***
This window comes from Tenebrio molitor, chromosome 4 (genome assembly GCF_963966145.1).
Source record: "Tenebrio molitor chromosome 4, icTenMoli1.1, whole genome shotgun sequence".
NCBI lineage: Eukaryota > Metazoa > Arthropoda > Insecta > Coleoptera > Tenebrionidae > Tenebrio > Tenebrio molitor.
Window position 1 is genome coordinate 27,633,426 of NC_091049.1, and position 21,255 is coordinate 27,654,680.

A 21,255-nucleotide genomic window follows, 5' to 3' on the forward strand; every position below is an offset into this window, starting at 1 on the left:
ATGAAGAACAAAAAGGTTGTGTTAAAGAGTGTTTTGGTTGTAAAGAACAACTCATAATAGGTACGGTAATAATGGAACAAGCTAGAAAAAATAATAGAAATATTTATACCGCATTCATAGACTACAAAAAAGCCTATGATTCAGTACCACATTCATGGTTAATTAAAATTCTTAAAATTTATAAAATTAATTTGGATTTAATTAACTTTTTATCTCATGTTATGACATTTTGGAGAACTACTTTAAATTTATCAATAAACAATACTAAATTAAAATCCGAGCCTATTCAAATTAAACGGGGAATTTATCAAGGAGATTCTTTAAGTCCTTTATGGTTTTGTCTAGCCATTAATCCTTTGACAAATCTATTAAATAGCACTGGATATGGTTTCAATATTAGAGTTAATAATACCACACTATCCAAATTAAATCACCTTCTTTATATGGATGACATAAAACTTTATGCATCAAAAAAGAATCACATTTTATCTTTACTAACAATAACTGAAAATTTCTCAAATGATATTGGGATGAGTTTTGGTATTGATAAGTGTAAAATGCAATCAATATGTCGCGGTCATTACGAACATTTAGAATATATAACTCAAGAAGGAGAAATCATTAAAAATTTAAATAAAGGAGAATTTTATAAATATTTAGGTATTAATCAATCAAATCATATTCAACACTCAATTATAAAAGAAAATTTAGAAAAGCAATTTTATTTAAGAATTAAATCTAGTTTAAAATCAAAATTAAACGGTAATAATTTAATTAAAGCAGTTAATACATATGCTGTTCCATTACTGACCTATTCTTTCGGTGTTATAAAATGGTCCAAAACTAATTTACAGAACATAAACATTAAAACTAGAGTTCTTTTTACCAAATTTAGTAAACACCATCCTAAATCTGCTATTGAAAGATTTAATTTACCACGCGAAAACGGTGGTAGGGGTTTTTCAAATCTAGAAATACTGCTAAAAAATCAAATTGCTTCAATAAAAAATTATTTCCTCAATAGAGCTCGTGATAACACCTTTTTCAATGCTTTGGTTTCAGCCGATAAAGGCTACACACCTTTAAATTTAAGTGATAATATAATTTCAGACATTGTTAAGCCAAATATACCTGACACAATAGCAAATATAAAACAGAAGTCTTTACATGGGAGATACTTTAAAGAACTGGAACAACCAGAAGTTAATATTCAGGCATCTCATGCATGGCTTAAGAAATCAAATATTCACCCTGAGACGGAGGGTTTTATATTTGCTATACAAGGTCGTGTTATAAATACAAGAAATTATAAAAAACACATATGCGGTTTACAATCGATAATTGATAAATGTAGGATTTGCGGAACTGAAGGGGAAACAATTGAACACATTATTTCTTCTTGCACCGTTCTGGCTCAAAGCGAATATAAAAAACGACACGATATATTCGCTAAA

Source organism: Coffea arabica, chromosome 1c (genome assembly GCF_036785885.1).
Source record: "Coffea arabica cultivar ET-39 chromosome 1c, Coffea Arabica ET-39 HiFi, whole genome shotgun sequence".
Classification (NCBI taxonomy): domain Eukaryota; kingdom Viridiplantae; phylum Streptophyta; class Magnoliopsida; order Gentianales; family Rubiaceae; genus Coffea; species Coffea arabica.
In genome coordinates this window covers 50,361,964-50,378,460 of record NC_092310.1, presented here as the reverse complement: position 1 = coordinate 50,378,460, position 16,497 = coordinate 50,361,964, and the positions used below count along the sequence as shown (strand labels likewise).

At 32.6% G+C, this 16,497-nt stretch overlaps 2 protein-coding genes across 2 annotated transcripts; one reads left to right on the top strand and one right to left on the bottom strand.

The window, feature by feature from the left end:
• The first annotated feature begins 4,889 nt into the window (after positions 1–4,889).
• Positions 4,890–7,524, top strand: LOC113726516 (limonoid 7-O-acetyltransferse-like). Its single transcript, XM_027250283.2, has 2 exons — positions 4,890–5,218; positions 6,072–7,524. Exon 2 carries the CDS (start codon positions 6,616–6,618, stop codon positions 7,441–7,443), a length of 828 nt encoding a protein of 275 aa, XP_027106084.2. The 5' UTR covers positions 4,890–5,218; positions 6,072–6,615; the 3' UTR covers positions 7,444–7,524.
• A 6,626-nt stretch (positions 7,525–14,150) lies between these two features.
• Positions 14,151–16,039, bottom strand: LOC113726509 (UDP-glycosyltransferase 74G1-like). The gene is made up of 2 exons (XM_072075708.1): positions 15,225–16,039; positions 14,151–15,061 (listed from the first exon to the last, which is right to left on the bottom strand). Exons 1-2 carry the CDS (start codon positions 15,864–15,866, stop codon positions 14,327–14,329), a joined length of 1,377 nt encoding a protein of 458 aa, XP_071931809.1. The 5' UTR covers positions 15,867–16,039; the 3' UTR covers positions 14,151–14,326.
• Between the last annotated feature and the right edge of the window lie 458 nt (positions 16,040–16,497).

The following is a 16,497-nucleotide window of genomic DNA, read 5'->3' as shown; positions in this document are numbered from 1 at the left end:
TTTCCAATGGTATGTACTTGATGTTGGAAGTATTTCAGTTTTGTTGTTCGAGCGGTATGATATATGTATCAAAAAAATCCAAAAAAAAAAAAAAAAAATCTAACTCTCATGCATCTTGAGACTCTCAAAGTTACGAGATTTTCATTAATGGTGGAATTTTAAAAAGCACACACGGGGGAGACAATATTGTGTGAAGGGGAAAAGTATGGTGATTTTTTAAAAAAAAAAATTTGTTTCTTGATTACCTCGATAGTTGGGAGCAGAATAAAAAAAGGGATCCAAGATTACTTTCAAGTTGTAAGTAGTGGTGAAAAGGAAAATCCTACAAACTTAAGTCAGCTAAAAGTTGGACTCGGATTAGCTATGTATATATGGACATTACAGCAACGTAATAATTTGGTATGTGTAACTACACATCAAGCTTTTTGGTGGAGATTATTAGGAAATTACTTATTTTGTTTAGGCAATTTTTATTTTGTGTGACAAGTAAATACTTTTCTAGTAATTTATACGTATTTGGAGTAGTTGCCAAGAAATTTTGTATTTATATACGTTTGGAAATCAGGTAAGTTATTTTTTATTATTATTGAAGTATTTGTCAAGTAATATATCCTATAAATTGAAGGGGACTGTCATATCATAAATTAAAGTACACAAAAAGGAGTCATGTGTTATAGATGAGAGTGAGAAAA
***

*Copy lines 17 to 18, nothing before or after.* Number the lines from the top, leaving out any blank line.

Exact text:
• Between the last annotated feature and the right edge of the window lie 458 nt (positions 16,040–16,497).

The following is a 16,497-nucleotide window of genomic DNA, read 5'->3' as shown; positions in this document are numbered from 1 at the left end: